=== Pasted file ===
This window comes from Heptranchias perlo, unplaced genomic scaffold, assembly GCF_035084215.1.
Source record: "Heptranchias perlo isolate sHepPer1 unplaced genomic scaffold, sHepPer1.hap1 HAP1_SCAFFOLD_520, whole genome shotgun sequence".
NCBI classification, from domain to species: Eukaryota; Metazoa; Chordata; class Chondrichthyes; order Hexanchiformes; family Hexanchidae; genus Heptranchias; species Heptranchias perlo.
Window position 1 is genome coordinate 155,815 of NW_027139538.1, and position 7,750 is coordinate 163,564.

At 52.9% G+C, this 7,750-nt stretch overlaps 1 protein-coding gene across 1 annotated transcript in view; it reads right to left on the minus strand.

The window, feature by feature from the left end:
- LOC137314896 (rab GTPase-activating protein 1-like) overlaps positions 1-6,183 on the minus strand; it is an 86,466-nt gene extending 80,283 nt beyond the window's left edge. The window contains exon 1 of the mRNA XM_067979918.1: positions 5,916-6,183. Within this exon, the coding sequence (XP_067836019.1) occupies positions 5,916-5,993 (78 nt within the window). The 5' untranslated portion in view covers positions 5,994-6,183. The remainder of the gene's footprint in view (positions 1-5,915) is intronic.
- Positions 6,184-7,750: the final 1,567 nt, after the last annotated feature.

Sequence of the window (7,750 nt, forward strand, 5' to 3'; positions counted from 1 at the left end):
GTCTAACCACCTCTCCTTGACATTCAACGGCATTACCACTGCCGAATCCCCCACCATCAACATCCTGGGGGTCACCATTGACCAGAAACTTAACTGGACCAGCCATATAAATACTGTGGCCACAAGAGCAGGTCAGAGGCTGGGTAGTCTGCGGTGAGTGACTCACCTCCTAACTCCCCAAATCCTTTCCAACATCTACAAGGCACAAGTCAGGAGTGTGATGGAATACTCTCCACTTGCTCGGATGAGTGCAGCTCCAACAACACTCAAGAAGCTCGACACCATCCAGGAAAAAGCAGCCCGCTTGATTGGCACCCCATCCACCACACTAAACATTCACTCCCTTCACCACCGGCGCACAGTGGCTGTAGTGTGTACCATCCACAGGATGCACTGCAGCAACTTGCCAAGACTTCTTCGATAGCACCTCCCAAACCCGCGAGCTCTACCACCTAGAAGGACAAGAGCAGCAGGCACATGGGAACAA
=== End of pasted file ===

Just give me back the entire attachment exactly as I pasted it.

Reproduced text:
This window comes from Heptranchias perlo, unplaced genomic scaffold, assembly GCF_035084215.1.
Source record: "Heptranchias perlo isolate sHepPer1 unplaced genomic scaffold, sHepPer1.hap1 HAP1_SCAFFOLD_520, whole genome shotgun sequence".
NCBI classification, from domain to species: Eukaryota; Metazoa; Chordata; class Chondrichthyes; order Hexanchiformes; family Hexanchidae; genus Heptranchias; species Heptranchias perlo.
Window position 1 is genome coordinate 155,815 of NW_027139538.1, and position 7,750 is coordinate 163,564.

At 52.9% G+C, this 7,750-nt stretch overlaps 1 protein-coding gene across 1 annotated transcript in view; it reads right to left on the minus strand.

The window, feature by feature from the left end:
- LOC137314896 (rab GTPase-activating protein 1-like) overlaps positions 1-6,183 on the minus strand; it is an 86,466-nt gene extending 80,283 nt beyond the window's left edge. The window contains exon 1 of the mRNA XM_067979918.1: positions 5,916-6,183. Within this exon, the coding sequence (XP_067836019.1) occupies positions 5,916-5,993 (78 nt within the window). The 5' untranslated portion in view covers positions 5,994-6,183. The remainder of the gene's footprint in view (positions 1-5,915) is intronic.
- Positions 6,184-7,750: the final 1,567 nt, after the last annotated feature.

Sequence of the window (7,750 nt, forward strand, 5' to 3'; positions counted from 1 at the left end):
GTCTAACCACCTCTCCTTGACATTCAACGGCATTACCACTGCCGAATCCCCCACCATCAACATCCTGGGGGTCACCATTGACCAGAAACTTAACTGGACCAGCCATATAAATACTGTGGCCACAAGAGCAGGTCAGAGGCTGGGTAGTCTGCGGTGAGTGACTCACCTCCTAACTCCCCAAATCCTTTCCAACATCTACAAGGCACAAGTCAGGAGTGTGATGGAATACTCTCCACTTGCTCGGATGAGTGCAGCTCCAACAACACTCAAGAAGCTCGACACCATCCAGGAAAAAGCAGCCCGCTTGATTGGCACCCCATCCACCACACTAAACATTCACTCCCTTCACCACCGGCGCACAGTGGCTGTAGTGTGTACCATCCACAGGATGCACTGCAGCAACTTGCCAAGACTTCTTCGATAGCACCTCCCAAACCCGCGAGCTCTACCACCTAGAAGGACAAGAGCAGCAGGCACATGGGAACAA